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Conversation and convergent evolution in language by Mark Dingemanse

Conversation is the most proximate causal locus of language evolution and change. It is widely recognised that utterances provide the primary adaptive context for linguistic items (Croft 2000). However, utterances themselves occur in larger conversational sequences which have rich internal structure. This is the ecology in which utterances live and in which linguistic items are replicated. What is the effect of this ecology on language structure? What are the constraints and selective pressures that it imposes?

In this talk I render these questions tractable by focusing on a circumscribed domain of conversational structure: "other-initiated repair", roughly the machinery that people use to with troubles of speaking, hearing and understanding in conversation. A comparative study of this domain reveals that languages converge on similar sets of resources, including the use of interjections, question words, politeness formula, and repetition (Dingemanse, Blythe and Dirksmeyer 2014).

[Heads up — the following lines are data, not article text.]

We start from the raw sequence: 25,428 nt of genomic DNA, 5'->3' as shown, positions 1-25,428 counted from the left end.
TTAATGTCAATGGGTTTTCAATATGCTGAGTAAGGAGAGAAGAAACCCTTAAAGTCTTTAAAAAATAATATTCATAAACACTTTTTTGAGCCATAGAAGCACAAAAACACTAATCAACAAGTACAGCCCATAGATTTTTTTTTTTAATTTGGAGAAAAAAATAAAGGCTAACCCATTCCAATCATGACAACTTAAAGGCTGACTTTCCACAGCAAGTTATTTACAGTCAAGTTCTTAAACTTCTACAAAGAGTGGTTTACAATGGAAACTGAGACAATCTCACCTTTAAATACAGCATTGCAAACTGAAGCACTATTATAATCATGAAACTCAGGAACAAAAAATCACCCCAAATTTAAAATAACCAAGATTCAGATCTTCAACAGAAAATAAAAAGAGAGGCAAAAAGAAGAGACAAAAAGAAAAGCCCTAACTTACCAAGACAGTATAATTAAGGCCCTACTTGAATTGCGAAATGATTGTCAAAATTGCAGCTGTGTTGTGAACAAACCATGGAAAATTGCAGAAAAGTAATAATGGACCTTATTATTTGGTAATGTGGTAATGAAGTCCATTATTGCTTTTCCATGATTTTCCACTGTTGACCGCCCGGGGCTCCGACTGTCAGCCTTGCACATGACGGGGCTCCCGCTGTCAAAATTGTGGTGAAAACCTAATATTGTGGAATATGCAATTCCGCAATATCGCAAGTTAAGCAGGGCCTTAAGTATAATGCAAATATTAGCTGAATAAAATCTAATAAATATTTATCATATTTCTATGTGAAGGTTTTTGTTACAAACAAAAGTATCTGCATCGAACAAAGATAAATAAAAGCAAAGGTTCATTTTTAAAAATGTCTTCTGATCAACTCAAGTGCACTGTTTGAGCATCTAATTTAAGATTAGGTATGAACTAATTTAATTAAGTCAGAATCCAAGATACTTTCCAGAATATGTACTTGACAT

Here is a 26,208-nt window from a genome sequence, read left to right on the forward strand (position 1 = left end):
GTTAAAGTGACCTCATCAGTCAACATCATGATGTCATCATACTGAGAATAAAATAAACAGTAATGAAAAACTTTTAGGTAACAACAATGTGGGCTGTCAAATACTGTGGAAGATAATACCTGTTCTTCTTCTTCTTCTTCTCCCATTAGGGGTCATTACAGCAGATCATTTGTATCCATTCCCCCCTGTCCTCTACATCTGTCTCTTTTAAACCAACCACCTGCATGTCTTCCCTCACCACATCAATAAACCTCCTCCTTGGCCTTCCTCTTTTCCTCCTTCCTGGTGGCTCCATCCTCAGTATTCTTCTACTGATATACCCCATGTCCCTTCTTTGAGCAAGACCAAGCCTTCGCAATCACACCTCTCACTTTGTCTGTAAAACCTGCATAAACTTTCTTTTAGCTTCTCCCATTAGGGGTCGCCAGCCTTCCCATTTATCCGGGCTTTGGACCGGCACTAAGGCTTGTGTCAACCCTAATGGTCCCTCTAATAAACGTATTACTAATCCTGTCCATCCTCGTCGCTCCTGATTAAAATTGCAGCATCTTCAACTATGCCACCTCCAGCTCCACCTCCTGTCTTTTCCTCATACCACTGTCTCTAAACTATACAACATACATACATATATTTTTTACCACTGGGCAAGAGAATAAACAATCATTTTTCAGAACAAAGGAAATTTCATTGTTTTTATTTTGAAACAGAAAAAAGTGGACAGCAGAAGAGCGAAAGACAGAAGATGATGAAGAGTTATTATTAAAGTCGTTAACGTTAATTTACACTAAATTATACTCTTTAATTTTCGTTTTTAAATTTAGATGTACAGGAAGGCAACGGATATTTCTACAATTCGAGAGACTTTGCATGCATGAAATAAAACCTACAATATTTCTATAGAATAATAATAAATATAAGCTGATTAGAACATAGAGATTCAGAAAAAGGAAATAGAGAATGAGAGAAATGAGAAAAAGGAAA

One of these resources is not only similar in function but also in form. In a comparative study of 31 spoken languages, we find that all of them have an interjection like 'huh?' for the function of initiating repair (Dingemanse, Torreira and Enfield 2013). I discuss the proposal that this similarity is due to convergent evolution in an environment that is shared across all languages. I end by discussing the larger implications for the study of language change and language typology.

Croft, William. 2000. Explaining Language Change: An Evolutionary Approach. Harlow: Pearson Education Limited.

Dingemanse, Mark, Joe Blythe, and Tyko Dirksmeyer. 2014. “Formats for other-initiation of repair across languages: An exercise in pragmatic typology.” Studies in Language 38 (1): 5–43. doi:sl.38.1.01din.

Dingemanse, Mark, Francisco Torreira, and N.J. Enfield. 2013. “Is ‘Huh?’ a universal word? Conversational infrastructure and the convergent evolution of linguistic items.” PLOS ONE. doi:10.1371/journal.pone.0078273. http://dx.plos.org/10.1371/journal.pone.0078273.